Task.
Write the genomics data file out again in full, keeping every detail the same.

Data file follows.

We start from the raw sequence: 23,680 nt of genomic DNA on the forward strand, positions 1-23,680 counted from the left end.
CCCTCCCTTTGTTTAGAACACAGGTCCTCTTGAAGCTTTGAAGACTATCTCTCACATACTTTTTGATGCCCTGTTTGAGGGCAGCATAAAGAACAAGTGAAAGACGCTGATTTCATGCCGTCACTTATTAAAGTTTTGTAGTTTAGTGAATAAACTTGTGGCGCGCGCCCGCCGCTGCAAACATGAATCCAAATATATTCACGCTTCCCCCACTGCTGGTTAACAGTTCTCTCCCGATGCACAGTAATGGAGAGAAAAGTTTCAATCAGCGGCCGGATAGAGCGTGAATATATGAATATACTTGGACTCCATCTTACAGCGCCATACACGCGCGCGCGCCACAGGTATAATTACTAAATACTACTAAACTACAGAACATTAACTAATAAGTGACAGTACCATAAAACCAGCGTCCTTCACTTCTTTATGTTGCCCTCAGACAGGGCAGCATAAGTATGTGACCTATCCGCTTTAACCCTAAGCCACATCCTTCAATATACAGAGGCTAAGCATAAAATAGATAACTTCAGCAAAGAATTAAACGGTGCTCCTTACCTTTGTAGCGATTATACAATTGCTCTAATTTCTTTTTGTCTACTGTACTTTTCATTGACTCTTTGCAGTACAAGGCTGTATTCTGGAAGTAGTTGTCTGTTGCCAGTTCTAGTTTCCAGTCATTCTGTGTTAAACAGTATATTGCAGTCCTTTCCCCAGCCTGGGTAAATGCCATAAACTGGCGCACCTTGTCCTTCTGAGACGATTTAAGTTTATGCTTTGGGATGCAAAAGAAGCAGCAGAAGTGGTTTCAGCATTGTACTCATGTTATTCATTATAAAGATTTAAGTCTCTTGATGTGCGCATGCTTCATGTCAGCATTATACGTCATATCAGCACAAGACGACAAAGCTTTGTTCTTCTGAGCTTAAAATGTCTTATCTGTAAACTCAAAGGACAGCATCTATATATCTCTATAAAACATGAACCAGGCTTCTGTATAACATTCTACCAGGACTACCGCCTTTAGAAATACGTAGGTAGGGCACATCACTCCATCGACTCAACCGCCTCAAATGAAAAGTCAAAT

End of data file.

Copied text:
We start from the raw sequence: 23,680 nt of genomic DNA on the forward strand, positions 1-23,680 counted from the left end.
CCCTCCCTTTGTTTAGAACACAGGTCCTCTTGAAGCTTTGAAGACTATCTCTCACATACTTTTTGATGCCCTGTTTGAGGGCAGCATAAAGAACAAGTGAAAGACGCTGATTTCATGCCGTCACTTATTAAAGTTTTGTAGTTTAGTGAATAAACTTGTGGCGCGCGCCCGCCGCTGCAAACATGAATCCAAATATATTCACGCTTCCCCCACTGCTGGTTAACAGTTCTCTCCCGATGCACAGTAATGGAGAGAAAAGTTTCAATCAGCGGCCGGATAGAGCGTGAATATATGAATATACTTGGACTCCATCTTACAGCGCCATACACGCGCGCGCGCCACAGGTATAATTACTAAATACTACTAAACTACAGAACATTAACTAATAAGTGACAGTACCATAAAACCAGCGTCCTTCACTTCTTTATGTTGCCCTCAGACAGGGCAGCATAAGTATGTGACCTATCCGCTTTAACCCTAAGCCACATCCTTCAATATACAGAGGCTAAGCATAAAATAGATAACTTCAGCAAAGAATTAAACGGTGCTCCTTACCTTTGTAGCGATTATACAATTGCTCTAATTTCTTTTTGTCTACTGTACTTTTCATTGACTCTTTGCAGTACAAGGCTGTATTCTGGAAGTAGTTGTCTGTTGCCAGTTCTAGTTTCCAGTCATTCTGTGTTAAACAGTATATTGCAGTCCTTTCCCCAGCCTGGGTAAATGCCATAAACTGGCGCACCTTGTCCTTCTGAGACGATTTAAGTTTATGCTTTGGGATGCAAAAGAAGCAGCAGAAGTGGTTTCAGCATTGTACTCATGTTATTCATTATAAAGATTTAAGTCTCTTGATGTGCGCATGCTTCATGTCAGCATTATACGTCATATCAGCACAAGACGACAAAGCTTTGTTCTTCTGAGCTTAAAATGTCTTATCTGTAAACTCAAAGGACAGCATCTATATATCTCTATAAAACATGAACCAGGCTTCTGTATAACATTCTACCAGGACTACCGCCTTTAGAAATACGTAGGTAGGGCACATCACTCCATCGACTCAACCGCCTCAAATGAAAAGTCAAAT